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Since 25 August 2017, over 738 000 Rohingya refugees escaping violence and persecution in Myanmar have settled in camps, settlements and within host communities in Cox’s Bazar district, Bangladesh, bringing the total number of refugees in the area to nearly 907 000 by December 2018, which is more than three times the number of the host population in the district. The growing refugee population has had a heavy impact on the lives and livelihoods of the local populations in Ukhiya and Teknaf upazilas – already among the poorest in Bangladesh.

In 2018, almost 1.3 million people were food insecure in Cox’s Bazar. Trends of food security indicators, as shown by WFP’s May–June and August–September monitoring rounds suggest that overall food security among the Rohingya refugee population has improved since the 2017 Refugee Influx Emergency Vulnerability Assessment (REVA) baseline. This is likely thanks to regular and effective general food assistance through in-kind and voucher programmes on which the refugee population is almost 100 percent reliant. A comparison between the 2017 REVA and the latest monitoring round in 2018 (August–September) showed that 91 percent of displaced households were able to maintain or improve their food consumption status. However, food security for host communities showed a marked deterioration, with the percentage of households with poor/borderline food consumption increasing sharply from 31 percent in 2017 to 80 percent by August– September 2018. While displaced households registered a more diverse diet during August–September than at baseline as a result of receiving vouchers and sustained food assistance, the dietary diversity of host community households decreased.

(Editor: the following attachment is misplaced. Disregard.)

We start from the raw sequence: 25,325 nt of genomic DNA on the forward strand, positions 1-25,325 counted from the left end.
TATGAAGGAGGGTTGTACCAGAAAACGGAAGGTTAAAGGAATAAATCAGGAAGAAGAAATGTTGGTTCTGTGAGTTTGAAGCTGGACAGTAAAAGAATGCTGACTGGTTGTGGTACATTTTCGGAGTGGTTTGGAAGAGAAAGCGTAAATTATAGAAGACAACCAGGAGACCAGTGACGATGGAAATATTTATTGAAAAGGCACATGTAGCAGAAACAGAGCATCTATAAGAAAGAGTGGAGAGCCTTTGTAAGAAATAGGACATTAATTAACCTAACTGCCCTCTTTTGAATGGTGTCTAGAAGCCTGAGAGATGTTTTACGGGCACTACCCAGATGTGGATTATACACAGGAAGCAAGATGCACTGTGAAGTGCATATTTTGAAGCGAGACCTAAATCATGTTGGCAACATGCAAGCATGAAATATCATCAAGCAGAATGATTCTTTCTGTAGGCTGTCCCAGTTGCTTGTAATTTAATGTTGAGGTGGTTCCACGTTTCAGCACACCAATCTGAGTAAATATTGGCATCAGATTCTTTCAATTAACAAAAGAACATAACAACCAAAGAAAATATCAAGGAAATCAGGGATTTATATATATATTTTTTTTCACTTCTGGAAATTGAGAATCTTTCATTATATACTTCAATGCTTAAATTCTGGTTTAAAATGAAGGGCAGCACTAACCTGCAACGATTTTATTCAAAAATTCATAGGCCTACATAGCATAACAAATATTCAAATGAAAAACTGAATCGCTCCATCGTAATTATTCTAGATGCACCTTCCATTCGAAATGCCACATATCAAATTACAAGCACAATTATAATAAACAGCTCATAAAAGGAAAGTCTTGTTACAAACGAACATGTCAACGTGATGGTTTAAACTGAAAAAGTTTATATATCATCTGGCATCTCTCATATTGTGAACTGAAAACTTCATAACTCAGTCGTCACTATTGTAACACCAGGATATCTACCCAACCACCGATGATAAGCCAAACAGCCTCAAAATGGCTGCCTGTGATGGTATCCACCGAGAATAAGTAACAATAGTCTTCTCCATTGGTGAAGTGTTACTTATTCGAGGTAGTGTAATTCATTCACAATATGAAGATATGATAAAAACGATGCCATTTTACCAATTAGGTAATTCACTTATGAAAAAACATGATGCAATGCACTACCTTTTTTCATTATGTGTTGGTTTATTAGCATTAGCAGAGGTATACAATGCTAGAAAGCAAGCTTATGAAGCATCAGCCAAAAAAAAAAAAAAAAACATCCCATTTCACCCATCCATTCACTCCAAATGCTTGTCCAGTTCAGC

Nearly seven in 10 refugee households borrowed money to meet their food needs in August–September 2018. They have also become increasingly likely to sell food rations or non-food assistance, a coping strategy used by only two percent of households at the baseline, and by 30 percent by August–September 2018. For the host community borrowing money to buy food remained the most used coping strategy (48 percent), followed by the selling of jewellery and the use of savings (28 percent).

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